Film Festival Uses Meduim to Champion the Underdog

March 28, 2019, Monterey County Weekly. By Walter Ryce

The theme for this year’s Watsonville Film Festival is “Stories Matter.” That’s been true of the festival every year, and it’s true of this year’s festival from start to finish.

The opening film, 6:30pm Thursday March 28, is Singing Our Way to Freedom, a documentary about Ramon “Chunky” Sanchez, the Chicano Movement and immigration rights activist/musician (he was a favorite of Cesar Chavez) who used his songs to inform and activate people. It looks to be an examination of how music can power political movements, the way that Amandla! shined a light on the freedom songs in the fight against apartheid.

Before the film, there is live music by Noe Yacoatl from El Teatro Campesino; after the film, director Paul Espinosa will do a Q&A.

And that is a microcosm of the festival’s greater methodology. There are more than 20 films over four days, many accompanied by filmmaker talks, some by live music. The films can be international in scope, but they usually contain some components that live closer to home.

Like the short sci-fi film Service with a Smile. It was directed by Andres Mercado of Watsonville’s Digitial Nest (where four free talks with filmmakers will take place), and is about an undocumented waitress who is replaced by a service android. It’s being shown 6pm Friday in a block of short films that include many entries by filmmakers from CSU Monterey Bay, and as far away as Los Angeles, Mexico and London.

One film that’s gotten a push from festival awards is Collisions, a feature film about a 12-year-old girl and her little brother who enlist their distant uncle to help locate their mother who was arrested by ICE. It’s screening 1pm Sunday, March 31, with producer Vincent Cortez coming for a discussion.

The festival closes 3:30pm Sunday with Harvest Season, and it’s a worthy closer to a festival that proclaims the theme “Stories Matter.”

It follows one year in the lives of two Mexican-American wine-producing families in Napa Valley, and the workers who come from Mexico to harvest their grapes. It opens on a night in which winemaker Vanessa Robledo is working alongside migrant farm workers under tripod work lights and talking rhapsodically about her relationship to grapes, while moody ethereal music gives the scene a meditative atmosphere.

Her great-grandfather was a farmer in Mexico, and later generations came to the States as bracero workers. She is the fourth generation working in wine, and has ascended on the drive of proving herself as a woman. Her operation started from producing 200 cases to 10,000 cases.

“Failure was never an option,” she says.

The film finds its way to Gustavo Brambila, a veteran among a handful of Latino winemakers in the Napa Valley. He recalls that his father, who also made wine, would work and work, and Bramblia would bring him his dinner in the field. He seems to love the puzzle – pruning, tannins, alcohol levels, flavors – of making wine. He uses sophisticated equipment, but tastes grapes with quiet concentration in his eyes.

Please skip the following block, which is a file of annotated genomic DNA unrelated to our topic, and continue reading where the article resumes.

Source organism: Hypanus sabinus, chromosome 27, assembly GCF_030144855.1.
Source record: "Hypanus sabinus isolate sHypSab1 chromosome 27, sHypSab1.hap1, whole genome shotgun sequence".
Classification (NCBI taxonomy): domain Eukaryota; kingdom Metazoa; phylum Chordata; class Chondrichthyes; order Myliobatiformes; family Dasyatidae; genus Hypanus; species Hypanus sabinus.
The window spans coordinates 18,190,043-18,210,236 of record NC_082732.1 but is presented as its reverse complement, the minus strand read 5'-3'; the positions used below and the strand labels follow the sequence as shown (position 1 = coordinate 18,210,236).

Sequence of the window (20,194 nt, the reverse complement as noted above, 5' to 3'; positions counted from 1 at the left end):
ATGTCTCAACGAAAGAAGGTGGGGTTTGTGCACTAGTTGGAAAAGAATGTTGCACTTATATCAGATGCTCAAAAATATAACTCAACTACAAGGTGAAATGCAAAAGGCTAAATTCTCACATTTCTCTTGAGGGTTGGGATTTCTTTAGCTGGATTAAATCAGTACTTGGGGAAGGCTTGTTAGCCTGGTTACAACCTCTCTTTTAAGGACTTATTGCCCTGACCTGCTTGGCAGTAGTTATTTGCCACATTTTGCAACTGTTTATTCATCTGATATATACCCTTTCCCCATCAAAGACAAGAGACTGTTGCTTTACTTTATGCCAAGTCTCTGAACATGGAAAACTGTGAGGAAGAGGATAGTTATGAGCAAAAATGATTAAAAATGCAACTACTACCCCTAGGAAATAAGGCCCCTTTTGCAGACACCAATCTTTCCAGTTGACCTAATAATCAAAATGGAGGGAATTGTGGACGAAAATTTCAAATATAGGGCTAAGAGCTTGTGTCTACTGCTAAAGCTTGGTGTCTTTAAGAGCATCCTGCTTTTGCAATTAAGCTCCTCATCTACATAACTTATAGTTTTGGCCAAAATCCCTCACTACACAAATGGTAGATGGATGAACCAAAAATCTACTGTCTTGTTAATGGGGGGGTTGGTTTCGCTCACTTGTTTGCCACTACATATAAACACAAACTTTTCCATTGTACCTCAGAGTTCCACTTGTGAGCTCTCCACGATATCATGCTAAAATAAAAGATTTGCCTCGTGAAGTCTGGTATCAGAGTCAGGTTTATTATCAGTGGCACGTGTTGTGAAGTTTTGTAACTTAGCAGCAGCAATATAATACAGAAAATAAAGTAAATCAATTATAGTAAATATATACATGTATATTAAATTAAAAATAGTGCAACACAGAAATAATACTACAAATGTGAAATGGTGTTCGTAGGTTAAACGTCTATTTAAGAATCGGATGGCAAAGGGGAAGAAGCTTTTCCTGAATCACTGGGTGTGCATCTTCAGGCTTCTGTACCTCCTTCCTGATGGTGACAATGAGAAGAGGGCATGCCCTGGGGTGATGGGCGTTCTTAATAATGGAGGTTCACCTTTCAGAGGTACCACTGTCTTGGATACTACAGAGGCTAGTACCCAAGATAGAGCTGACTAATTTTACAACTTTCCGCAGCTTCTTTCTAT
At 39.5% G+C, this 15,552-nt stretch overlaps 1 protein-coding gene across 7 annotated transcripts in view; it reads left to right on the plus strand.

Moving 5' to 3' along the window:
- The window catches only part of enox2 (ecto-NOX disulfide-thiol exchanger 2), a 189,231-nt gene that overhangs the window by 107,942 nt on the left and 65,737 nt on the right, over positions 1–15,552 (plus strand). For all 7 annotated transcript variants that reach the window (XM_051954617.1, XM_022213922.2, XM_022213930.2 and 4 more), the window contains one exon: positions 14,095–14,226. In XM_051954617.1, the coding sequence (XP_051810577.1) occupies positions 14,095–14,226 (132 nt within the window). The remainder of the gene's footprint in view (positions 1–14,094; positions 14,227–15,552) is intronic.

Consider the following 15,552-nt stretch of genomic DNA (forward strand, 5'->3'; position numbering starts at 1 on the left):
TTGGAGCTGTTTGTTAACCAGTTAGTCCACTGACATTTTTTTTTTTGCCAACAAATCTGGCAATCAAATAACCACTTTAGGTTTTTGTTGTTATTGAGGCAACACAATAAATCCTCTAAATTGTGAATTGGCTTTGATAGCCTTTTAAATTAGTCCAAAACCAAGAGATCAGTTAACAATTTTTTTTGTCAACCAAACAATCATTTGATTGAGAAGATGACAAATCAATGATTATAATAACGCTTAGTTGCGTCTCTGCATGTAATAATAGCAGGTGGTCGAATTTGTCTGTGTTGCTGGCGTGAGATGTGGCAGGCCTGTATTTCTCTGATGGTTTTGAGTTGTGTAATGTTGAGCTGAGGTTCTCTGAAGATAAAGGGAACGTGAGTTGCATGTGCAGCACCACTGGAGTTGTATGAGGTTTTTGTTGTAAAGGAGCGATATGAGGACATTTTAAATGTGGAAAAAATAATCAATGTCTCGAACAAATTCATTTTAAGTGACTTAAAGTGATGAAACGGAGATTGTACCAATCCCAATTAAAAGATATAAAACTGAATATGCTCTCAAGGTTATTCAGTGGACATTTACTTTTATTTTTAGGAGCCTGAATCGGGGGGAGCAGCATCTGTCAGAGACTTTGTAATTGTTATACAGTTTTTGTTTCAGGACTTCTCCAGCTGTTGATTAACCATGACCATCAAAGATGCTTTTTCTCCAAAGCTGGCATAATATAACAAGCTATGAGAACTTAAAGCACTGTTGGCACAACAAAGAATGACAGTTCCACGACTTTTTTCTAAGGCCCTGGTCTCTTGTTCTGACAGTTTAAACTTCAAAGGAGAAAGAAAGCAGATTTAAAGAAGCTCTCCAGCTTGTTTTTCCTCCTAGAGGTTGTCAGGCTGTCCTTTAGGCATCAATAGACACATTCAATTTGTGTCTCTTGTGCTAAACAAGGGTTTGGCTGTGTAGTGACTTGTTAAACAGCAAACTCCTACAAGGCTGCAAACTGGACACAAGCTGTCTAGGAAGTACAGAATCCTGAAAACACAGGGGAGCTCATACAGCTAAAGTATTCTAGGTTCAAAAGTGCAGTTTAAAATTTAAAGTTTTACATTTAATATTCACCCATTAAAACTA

He also hasn’t been back to Mexico in many years to see his relatives, perceiving that he is not fully accepted by them.

Maybe the most revelatory story is of the third protagonist, Rene Reyes, who comes to work a vineyard on a guest worker visa. His face is weathered, his beard scraggly, his manner low-key, but he works like a machine as he clips vines and grapes. And he, too, is driven.

The camera follows discreetly as he seeks housing at a hospitable farmworker housing complex, as he makes understated but emotional phone calls home, as he wires money to his wife and two daughters. He has a conversation with another farmworker, outside of the mess hall at dusk, about work and family.

“This year almost no one got time off,” the man says. “The bosses have been really working us hard.”

“That’s good,” says Reyes. “So that the family can be better off back in Mexico.”

And when he says it, you can see that he’s seeing his family in his mind. It will be five months before Reyes goes back to see them. That other man, however, hasn’t been back to Mexico for seven years. It’s too hazardous. With cartels controlling the borders, dangerous coyotes forcing migrants to transport drugs, and stricter immigration laws, getting back to the States is not assured.

Both the stories of the winemakers and the wine workers together form a more complete picture of the process by which the stuff we imbibe is made. It’s a beautiful film, but its best storytelling virtue may be that it retains some of the grime and realism of its subject: work.



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